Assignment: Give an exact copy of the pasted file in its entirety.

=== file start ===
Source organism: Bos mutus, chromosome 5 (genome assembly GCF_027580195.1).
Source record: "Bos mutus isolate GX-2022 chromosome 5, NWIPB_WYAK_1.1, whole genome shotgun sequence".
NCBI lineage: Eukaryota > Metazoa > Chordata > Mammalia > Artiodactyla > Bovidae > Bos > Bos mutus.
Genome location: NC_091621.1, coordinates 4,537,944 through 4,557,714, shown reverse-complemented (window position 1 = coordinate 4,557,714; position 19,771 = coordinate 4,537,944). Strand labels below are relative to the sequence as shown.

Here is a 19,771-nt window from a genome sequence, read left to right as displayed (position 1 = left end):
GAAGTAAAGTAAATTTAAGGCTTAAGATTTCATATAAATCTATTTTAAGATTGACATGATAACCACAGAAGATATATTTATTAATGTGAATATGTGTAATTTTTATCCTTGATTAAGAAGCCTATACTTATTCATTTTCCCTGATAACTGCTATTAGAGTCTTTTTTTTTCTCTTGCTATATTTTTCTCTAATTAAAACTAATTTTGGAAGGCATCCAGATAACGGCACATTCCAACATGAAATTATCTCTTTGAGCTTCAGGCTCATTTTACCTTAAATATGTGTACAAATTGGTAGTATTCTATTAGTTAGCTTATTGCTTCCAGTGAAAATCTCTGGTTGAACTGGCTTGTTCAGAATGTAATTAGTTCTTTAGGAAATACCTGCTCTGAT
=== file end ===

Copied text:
Source organism: Bos mutus, chromosome 5 (genome assembly GCF_027580195.1).
Source record: "Bos mutus isolate GX-2022 chromosome 5, NWIPB_WYAK_1.1, whole genome shotgun sequence".
NCBI lineage: Eukaryota > Metazoa > Chordata > Mammalia > Artiodactyla > Bovidae > Bos > Bos mutus.
Genome location: NC_091621.1, coordinates 4,537,944 through 4,557,714, shown reverse-complemented (window position 1 = coordinate 4,557,714; position 19,771 = coordinate 4,537,944). Strand labels below are relative to the sequence as shown.

Here is a 19,771-nt window from a genome sequence, read left to right as displayed (position 1 = left end):
GAAGTAAAGTAAATTTAAGGCTTAAGATTTCATATAAATCTATTTTAAGATTGACATGATAACCACAGAAGATATATTTATTAATGTGAATATGTGTAATTTTTATCCTTGATTAAGAAGCCTATACTTATTCATTTTCCCTGATAACTGCTATTAGAGTCTTTTTTTTTCTCTTGCTATATTTTTCTCTAATTAAAACTAATTTTGGAAGGCATCCAGATAACGGCACATTCCAACATGAAATTATCTCTTTGAGCTTCAGGCTCATTTTACCTTAAATATGTGTACAAATTGGTAGTATTCTATTAGTTAGCTTATTGCTTCCAGTGAAAATCTCTGGTTGAACTGGCTTGTTCAGAATGTAATTAGTTCTTTAGGAAATACCTGCTCTGAT